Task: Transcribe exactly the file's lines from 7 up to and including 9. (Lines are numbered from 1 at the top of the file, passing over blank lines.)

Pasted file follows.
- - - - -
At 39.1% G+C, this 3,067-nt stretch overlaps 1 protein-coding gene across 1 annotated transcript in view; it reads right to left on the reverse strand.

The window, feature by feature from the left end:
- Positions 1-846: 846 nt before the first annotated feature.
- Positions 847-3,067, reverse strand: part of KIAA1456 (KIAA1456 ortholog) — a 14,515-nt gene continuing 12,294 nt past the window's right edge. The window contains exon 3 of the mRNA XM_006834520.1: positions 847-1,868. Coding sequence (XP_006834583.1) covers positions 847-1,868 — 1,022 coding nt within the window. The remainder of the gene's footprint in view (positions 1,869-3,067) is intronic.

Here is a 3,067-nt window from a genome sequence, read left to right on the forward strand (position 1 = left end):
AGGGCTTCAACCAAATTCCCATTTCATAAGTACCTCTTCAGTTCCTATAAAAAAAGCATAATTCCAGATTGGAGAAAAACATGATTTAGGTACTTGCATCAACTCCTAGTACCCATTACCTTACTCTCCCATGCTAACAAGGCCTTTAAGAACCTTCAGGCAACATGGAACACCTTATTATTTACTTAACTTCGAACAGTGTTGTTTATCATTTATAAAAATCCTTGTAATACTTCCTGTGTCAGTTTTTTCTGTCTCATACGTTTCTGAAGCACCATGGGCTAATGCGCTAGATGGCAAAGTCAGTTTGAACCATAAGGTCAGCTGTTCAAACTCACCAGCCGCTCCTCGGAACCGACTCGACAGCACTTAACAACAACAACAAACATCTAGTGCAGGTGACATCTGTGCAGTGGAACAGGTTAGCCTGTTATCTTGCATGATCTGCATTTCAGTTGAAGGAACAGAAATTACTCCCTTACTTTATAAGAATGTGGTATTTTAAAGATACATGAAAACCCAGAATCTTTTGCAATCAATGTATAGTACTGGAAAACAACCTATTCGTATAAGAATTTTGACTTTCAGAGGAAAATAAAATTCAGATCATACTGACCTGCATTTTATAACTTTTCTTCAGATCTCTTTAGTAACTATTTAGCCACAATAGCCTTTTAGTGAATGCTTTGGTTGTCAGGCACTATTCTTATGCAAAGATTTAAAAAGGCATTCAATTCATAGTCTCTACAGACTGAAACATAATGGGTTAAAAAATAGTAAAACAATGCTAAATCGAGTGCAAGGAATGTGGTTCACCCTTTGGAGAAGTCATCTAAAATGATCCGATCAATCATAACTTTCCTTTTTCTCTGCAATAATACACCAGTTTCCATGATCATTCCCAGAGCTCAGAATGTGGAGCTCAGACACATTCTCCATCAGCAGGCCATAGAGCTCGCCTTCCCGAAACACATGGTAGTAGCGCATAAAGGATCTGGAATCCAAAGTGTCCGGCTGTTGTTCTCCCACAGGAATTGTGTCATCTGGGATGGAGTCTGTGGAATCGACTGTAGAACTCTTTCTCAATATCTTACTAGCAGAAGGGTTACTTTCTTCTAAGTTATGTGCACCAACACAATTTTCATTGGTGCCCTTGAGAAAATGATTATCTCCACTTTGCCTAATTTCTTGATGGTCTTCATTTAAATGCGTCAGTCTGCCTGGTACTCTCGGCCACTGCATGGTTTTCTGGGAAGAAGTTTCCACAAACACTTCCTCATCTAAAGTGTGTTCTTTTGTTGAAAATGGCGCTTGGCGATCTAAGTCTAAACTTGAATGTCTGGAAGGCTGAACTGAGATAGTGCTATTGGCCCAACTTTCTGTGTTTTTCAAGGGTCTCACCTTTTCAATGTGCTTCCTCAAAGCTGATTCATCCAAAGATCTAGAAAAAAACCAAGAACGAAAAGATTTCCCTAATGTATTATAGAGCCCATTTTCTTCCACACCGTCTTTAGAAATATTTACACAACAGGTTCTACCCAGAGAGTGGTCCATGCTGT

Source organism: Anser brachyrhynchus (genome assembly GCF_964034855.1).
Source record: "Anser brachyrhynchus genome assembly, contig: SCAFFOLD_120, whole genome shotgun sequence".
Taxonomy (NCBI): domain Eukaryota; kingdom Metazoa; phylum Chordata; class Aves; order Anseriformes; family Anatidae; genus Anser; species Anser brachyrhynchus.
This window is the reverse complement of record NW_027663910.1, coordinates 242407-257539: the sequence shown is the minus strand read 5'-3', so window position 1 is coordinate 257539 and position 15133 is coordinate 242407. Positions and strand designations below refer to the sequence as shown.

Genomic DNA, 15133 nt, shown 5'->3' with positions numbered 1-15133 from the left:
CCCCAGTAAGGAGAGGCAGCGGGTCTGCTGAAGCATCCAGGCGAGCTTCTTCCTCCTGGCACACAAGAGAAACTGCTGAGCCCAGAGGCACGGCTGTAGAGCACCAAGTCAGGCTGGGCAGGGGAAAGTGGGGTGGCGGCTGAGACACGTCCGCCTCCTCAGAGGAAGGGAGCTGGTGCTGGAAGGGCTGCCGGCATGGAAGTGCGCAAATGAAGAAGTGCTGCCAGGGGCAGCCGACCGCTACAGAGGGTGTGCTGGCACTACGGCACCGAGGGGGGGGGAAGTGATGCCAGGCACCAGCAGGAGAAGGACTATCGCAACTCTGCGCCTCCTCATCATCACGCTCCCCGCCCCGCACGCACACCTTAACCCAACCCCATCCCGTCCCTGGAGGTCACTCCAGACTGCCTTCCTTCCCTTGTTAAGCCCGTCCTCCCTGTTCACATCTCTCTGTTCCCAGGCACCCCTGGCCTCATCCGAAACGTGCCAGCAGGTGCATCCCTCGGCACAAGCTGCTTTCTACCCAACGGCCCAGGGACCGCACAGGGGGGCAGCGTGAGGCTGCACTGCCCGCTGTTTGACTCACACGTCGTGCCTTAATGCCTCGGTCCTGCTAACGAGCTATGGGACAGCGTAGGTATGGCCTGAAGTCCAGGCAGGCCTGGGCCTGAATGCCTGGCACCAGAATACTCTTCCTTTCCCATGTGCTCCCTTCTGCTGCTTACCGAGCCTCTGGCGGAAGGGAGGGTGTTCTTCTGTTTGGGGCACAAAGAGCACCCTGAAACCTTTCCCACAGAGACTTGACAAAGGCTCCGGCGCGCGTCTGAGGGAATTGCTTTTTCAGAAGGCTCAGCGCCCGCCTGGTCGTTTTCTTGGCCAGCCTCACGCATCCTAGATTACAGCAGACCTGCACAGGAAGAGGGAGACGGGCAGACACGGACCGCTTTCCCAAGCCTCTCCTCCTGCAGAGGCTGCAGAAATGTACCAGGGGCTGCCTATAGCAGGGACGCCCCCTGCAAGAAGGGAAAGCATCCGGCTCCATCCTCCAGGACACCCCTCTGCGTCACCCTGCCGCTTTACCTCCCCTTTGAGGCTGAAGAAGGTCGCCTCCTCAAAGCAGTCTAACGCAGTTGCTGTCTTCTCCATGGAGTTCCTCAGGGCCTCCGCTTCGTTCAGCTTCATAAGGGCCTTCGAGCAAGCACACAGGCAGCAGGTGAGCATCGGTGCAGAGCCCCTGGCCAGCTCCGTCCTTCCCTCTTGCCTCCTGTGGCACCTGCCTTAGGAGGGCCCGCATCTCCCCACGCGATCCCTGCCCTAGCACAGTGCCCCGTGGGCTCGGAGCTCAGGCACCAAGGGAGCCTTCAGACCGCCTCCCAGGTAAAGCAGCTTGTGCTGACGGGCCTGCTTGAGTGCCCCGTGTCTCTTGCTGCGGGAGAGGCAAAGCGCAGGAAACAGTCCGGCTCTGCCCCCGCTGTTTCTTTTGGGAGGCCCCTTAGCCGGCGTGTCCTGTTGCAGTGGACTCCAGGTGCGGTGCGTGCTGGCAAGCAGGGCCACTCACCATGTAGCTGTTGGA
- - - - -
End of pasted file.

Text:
Source organism: Anser brachyrhynchus (genome assembly GCF_964034855.1).
Source record: "Anser brachyrhynchus genome assembly, contig: SCAFFOLD_120, whole genome shotgun sequence".
Taxonomy (NCBI): domain Eukaryota; kingdom Metazoa; phylum Chordata; class Aves; order Anseriformes; family Anatidae; genus Anser; species Anser brachyrhynchus.